Explore This IssueMay 2010
Another problem is that many of the meaningful use criteria don’t apply to what specialists do on a day-to-day basis, said Dr. Kotler, past chairman of the Medical Informatics Committee of the American Academy of Otolaryngology-Head and Neck Surgery (AAO-HNS). For example, the proposal would require physicians to record changes in blood pressure and body mass index (BMI) for 80 percent of patients, as well as plot growth charts for children aged two to 20.
In addition, physicians would have to report both core clinical measures and measures in a defined specialty group. Otolaryngology is not among the 15 specialty groups, which include primary care and proceduralist/surgeon. The specialty measures don’t mesh with what otolaryngologists do in their practices, Dr. Kotler said.
The AMA recommends that the core measures be dissolved and moved to the primary care specialty measures group and that the rule then be changed to allow doctors to attest that they are using at least three clinically relevant quality measures. According to the organization, if three clinically relevant measures cannot be identified among the specialty groups, physicians should be able to attest that zero, one or two measures are applicable.
The proposed regulation also requires physicians to be able to communicate electronically with others. At least 75 percent of all permissible prescriptions written by a physician would have to be transmitted electronically using certified EHR technology. But not all pharmacies have electronic systems to receive e-prescriptions, noted Dr. Kotler and the AMA.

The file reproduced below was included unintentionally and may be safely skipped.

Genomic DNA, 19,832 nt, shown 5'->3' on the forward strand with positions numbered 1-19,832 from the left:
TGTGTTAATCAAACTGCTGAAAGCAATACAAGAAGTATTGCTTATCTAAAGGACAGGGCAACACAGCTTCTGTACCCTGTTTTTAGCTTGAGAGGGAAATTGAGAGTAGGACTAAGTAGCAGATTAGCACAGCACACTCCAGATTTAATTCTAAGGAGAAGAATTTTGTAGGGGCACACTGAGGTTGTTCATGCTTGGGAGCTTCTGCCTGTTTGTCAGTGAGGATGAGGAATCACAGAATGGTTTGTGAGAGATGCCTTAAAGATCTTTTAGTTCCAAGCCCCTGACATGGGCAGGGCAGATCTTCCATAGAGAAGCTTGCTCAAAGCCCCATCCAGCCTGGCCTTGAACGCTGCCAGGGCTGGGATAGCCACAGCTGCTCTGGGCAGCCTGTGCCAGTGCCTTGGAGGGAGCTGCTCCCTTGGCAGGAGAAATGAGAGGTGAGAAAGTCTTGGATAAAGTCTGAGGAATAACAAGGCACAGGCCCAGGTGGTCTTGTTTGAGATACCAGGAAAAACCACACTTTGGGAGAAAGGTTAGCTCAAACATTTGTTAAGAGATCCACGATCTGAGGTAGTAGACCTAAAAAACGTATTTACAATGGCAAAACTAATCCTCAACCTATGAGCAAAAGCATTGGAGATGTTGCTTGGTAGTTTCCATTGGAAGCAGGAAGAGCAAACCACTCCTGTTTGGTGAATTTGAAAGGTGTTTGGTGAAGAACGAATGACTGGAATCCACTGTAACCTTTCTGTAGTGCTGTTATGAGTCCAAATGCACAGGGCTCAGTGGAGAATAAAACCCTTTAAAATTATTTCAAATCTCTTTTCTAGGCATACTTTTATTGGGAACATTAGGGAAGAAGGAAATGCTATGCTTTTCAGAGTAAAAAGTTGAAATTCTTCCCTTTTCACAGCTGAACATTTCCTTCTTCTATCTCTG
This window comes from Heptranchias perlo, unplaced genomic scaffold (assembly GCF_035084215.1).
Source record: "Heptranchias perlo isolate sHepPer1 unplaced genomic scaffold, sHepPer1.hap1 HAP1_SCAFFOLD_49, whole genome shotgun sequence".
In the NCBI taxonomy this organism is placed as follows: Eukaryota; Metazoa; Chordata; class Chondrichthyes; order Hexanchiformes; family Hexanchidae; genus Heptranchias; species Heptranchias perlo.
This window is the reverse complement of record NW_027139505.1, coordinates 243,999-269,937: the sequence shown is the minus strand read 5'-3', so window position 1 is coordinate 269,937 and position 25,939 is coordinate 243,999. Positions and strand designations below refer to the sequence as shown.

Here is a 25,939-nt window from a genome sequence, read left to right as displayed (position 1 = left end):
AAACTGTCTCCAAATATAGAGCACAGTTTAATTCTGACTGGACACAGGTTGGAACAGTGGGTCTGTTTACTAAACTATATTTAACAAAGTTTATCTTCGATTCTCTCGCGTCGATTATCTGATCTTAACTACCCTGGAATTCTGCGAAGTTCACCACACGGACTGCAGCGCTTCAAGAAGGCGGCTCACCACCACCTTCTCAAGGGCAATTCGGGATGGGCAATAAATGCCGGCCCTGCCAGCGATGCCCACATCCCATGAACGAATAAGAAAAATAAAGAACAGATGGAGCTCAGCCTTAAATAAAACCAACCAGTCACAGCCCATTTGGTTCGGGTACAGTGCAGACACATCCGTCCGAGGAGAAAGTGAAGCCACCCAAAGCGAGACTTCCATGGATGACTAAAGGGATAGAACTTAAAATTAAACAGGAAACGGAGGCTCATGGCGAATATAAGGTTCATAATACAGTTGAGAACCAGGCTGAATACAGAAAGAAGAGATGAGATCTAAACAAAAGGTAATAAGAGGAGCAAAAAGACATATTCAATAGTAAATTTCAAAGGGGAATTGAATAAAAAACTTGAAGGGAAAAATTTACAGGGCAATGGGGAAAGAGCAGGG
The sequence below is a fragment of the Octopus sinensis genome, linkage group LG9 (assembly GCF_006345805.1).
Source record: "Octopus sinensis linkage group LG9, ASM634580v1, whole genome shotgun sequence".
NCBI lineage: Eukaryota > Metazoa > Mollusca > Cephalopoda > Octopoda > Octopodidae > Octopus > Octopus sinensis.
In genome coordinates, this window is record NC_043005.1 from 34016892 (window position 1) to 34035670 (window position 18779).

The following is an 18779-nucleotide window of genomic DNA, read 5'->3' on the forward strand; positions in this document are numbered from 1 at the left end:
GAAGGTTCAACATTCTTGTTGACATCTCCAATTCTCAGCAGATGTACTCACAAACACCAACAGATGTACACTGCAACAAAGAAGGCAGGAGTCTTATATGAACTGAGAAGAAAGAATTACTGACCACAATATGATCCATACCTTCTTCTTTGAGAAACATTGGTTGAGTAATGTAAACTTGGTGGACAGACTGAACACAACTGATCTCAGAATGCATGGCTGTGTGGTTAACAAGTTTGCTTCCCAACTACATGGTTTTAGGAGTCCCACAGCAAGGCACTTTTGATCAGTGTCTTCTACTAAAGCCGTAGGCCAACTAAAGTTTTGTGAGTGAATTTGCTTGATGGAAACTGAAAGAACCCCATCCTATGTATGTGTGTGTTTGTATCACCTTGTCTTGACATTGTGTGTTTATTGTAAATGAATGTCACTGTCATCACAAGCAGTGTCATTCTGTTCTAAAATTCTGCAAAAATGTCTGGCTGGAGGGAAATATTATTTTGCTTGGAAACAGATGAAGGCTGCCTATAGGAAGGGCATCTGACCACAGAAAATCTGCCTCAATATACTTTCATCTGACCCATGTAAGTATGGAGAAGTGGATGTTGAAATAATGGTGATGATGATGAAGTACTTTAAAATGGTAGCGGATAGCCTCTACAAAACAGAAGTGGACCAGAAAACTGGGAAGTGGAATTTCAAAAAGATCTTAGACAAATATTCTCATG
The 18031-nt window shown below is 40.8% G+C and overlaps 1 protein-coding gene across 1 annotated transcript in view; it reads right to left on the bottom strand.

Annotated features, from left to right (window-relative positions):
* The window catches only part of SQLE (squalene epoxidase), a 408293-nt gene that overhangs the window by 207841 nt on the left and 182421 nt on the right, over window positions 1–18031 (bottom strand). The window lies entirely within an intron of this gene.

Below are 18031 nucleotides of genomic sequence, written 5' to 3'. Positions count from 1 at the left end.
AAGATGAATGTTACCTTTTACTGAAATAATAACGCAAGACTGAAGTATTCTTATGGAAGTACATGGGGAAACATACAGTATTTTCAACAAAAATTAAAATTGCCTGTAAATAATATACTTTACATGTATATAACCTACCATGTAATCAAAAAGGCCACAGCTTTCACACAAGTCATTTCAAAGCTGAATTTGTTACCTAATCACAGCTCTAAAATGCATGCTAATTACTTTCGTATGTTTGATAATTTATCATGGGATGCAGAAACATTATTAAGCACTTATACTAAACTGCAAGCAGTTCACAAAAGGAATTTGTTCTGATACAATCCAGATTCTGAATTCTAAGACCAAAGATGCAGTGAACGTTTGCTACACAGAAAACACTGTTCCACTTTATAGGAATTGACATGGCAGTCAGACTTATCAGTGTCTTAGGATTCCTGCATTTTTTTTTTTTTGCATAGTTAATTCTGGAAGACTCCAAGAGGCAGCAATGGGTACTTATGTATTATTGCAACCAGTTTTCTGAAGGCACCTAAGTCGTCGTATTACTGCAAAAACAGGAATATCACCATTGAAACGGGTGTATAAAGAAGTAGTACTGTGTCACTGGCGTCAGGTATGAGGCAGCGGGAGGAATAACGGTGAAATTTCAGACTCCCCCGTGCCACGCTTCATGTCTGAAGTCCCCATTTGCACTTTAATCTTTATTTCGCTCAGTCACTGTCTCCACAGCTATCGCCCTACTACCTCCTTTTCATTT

The burden of meeting the meaningful use criteria is another concern. One major problem is that the interim final regulation for federal certification of EHRs doesn’t require that the software be designed in a way that allows physicians to meet the meaningful use criteria, Dr. Kotler said. If a physician’s EHR doesn’t have a function to automatically pull out patients’ BMI data, for example, the doctor or a staff member would have to go through EHRs and manually extract that data to meet the meaningful use criteria, Dr. Kotler explained. “It would be so much better and more efficient if you could literally click a button on your EHR, and it would extract that information out in the format that CMS wants, and then just send it to them electronically,” he said. “But no vendors have that functionality yet.”
The rule sets out two incentive programs for meaningful EHR users, one for physicians participating in Medicare and the other for physicians who meet a Medicaid patient threshold, generally 30 percent of patient volume. On the surface, the payments appear reasonable, Dr. Kotler said. But considering that implementing an EHR is more than just buying and installing software, the payment size falls short, he said, explaining that after installation, physician practices can’t handle their normal patient load for up to six months while the staff gets up to speed.